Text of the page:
Redefining What Makes A Campaign Viral

Redefining What Makes A Campaign Viral

Ivan Askwith, Director of Strategy at Big Spaceship, recently offered an insightful perspective into how brands could best engage consumers over the long-run.

Paloma M. Vazquez
  • 28 january 2010

Ivan Askwith, Director of Strategy at Big Spaceship, recently offered an insightful perspective into how brands could best engage consumers over the long-run by ceasing to refer to “viral” as merely a campaign objective – but rather as a deliberate choice to share quality content that a consumer will be motivated to share with others.

According to Askwith,

It’s time to accept a difficult truth: viral isn’t a quality that we, as marketers, have the power to bestow. In fact, viral isn’t an inherent trait that advertising can have at all. Viral isn’t what a marketing campaign is, but how that campaign spreads. And when a campaign does achieve viral propagation, it’s not simply a function of what we do as designers and planners. Instead, it’s a function of deliberate choices that each consumer makes about what is worth sharing and why.

The ultimate challenge for brands is to understand their consumers and their motivations well enough to offer them something valuable enough to share.  Askwith suggests that, rather than focus on creating something – anything – that might spread like a virus – brands should focus on offering their consumers gifts so valuable that they’ll want to share these with others.  And what makes a gift – or content – worth sharing?  Askwith poses three specific scenarios – each with unique purposes, motives and behavior patterns – in which people share content:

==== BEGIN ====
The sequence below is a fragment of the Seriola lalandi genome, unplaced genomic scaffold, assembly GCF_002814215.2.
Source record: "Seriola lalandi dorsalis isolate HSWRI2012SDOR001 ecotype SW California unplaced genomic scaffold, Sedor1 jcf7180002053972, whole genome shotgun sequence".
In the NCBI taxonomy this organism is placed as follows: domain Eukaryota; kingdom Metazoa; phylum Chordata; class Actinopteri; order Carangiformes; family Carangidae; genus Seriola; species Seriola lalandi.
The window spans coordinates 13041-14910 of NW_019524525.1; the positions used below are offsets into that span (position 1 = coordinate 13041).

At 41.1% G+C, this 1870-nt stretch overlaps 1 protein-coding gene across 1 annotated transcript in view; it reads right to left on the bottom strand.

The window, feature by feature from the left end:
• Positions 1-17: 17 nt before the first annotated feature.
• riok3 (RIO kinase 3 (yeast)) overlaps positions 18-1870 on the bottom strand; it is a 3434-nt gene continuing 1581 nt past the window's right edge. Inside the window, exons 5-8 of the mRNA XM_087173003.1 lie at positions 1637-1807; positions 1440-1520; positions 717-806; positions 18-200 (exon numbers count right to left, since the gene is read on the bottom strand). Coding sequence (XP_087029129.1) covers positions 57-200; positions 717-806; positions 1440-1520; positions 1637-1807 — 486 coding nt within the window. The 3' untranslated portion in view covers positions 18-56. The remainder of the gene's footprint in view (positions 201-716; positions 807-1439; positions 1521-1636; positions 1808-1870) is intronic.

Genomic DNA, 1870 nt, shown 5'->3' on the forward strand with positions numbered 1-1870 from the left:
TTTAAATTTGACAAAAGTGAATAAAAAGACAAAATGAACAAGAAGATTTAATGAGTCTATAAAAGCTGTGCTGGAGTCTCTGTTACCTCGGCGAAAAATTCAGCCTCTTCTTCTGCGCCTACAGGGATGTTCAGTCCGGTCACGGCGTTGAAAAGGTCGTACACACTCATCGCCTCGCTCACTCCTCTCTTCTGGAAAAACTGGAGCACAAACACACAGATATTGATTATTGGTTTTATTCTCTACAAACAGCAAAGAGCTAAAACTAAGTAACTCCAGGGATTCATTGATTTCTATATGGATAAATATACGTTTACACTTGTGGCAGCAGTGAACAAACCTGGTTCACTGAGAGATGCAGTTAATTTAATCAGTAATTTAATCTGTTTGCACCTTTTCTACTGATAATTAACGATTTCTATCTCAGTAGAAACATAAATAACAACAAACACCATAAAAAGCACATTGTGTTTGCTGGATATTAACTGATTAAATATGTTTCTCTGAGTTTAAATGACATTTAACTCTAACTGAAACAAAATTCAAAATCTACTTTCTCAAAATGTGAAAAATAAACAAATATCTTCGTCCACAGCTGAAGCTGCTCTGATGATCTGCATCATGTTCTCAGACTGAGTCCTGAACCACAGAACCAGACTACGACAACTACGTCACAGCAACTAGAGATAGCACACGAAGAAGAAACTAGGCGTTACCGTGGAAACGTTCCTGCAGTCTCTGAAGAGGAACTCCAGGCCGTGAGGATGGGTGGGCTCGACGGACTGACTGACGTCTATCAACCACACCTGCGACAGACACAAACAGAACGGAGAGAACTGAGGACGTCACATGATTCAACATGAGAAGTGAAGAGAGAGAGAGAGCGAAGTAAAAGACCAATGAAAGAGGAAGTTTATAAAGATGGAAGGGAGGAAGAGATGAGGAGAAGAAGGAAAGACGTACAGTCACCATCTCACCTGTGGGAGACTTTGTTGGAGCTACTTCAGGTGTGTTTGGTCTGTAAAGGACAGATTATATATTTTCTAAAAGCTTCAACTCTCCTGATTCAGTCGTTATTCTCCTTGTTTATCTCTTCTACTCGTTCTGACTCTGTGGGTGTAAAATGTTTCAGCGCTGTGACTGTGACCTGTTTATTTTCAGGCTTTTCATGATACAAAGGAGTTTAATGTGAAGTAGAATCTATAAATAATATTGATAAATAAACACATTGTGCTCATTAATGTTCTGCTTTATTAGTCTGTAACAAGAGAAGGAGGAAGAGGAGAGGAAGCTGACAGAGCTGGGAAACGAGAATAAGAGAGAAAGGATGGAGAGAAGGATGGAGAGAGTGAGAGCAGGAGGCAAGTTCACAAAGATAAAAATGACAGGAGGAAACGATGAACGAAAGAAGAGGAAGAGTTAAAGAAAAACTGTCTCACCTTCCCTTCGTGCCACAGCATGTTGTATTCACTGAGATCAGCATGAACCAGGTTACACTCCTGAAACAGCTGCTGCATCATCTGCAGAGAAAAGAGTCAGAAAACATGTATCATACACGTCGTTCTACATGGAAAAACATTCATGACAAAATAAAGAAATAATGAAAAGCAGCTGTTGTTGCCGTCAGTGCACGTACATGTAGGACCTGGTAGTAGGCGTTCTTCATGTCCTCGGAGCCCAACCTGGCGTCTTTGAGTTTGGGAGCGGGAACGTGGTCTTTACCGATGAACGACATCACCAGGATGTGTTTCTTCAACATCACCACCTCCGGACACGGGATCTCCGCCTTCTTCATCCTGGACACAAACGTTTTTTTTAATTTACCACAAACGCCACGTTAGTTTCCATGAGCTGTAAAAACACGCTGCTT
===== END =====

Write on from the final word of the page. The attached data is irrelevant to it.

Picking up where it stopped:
1. Contributing (1-to-Many): Sharing relevant content is often more casual and less deliberate, as in an online community.  Anything that might be interesting or useful has a good chance of being shared;  making valuable contributions is an important way to “prove” that one belongs, and the pride of being the first to discover something of value offers a powerful incentive to share.

2. Broadcasting (1-to-World): In more public spaces like Twitter or Facebook, the act of sharing is more about the person sharing than the person receiving. Sharing an opinion or thought here makes a statement about who the individual is, what they like, and how they wish to be perceived. In this context, consumers are likely to share anything that expresses their identities, opinions or strengths.

3. Gifting (1-to-1/Few): More private channels like email, IM and real-world conversations allow for sharing that is closest to gifting. The decision to share depends on relevance and value to both giver and recipient, since sharing is intended to strengthen relationships and reinforce shared values. Consumers here will be likeliest to share anything that helps generate, strengthen or sustain connections.

Ultimately, effective long term brand building – via “viral” campaigns or not  - depends on finding opportunities to serve consumers by appealing to their needs and motivations. The challenge for brands (and their agencies) becomes creating services, experiences, products and content that consumers will take a personal stake in sharing because it helps them express their own personalities, identities and values via social connections. And not just to make consumers carriers of our taglines and brand propositions.

Big Spaceship: “Getting Past Viral”


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